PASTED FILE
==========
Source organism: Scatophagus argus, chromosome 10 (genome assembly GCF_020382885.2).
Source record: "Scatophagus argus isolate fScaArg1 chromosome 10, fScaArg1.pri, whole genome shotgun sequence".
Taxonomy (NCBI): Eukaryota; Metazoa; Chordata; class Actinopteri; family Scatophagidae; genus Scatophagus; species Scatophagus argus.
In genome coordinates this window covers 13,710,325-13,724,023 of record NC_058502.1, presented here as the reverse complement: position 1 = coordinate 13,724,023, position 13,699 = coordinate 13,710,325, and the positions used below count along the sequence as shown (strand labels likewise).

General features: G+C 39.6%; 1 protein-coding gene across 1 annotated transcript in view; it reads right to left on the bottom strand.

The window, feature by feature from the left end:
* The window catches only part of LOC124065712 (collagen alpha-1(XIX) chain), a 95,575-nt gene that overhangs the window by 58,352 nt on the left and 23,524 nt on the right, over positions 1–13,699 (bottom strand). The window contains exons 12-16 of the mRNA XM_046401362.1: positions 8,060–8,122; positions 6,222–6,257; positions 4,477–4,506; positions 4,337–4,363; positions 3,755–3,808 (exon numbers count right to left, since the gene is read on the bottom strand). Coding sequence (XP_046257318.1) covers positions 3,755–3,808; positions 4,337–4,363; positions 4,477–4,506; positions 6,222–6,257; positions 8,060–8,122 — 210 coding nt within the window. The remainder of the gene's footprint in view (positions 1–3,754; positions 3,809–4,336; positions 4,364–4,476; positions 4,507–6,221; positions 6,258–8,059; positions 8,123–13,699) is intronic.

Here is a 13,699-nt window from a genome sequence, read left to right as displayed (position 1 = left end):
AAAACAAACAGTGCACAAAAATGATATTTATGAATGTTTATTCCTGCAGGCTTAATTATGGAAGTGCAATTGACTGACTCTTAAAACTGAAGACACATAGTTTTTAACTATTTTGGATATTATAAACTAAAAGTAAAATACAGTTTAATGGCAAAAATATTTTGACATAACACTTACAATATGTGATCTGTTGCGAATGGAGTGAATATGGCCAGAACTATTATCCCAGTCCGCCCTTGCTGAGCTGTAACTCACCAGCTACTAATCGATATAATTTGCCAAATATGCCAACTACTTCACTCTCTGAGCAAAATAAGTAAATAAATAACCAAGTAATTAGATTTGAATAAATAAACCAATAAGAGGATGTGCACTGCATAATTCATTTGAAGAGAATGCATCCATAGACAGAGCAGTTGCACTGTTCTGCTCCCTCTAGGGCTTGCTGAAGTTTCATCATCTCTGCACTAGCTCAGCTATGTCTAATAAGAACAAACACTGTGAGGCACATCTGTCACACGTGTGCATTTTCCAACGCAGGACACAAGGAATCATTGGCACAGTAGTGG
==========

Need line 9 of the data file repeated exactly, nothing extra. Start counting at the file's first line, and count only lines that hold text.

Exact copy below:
AAAACAAACAGTGCACAAAAATGATATTTATGAATGTTTATTCCTGCAGGCTTAATTATGGAAGTGCAATTGACTGACTCTTAAAACTGAAGACACATAGTTTTTAACTATTTTGGATATTATAAACTAAAAGTAAAATACAGTTTAATGGCAAAAATATTTTGACATAACACTTACAATATGTGATCTGTTGCGAATGGAGTGAATATGGCCAGAACTATTATCCCAGTCCGCCCTTGCTGAGCTGTAACTCACCAGCTACTAATCGATATAATTTGCCAAATATGCCAACTACTTCACTCTCTGAGCAAAATAAGTAAATAAATAACCAAGTAATTAGATTTGAATAAATAAACCAATAAGAGGATGTGCACTGCATAATTCATTTGAAGAGAATGCATCCATAGACAGAGCAGTTGCACTGTTCTGCTCCCTCTAGGGCTTGCTGAAGTTTCATCATCTCTGCACTAGCTCAGCTATGTCTAATAAGAACAAACACTGTGAGGCACATCTGTCACACGTGTGCATTTTCCAACGCAGGACACAAGGAATCATTGGCACAGTAGTGG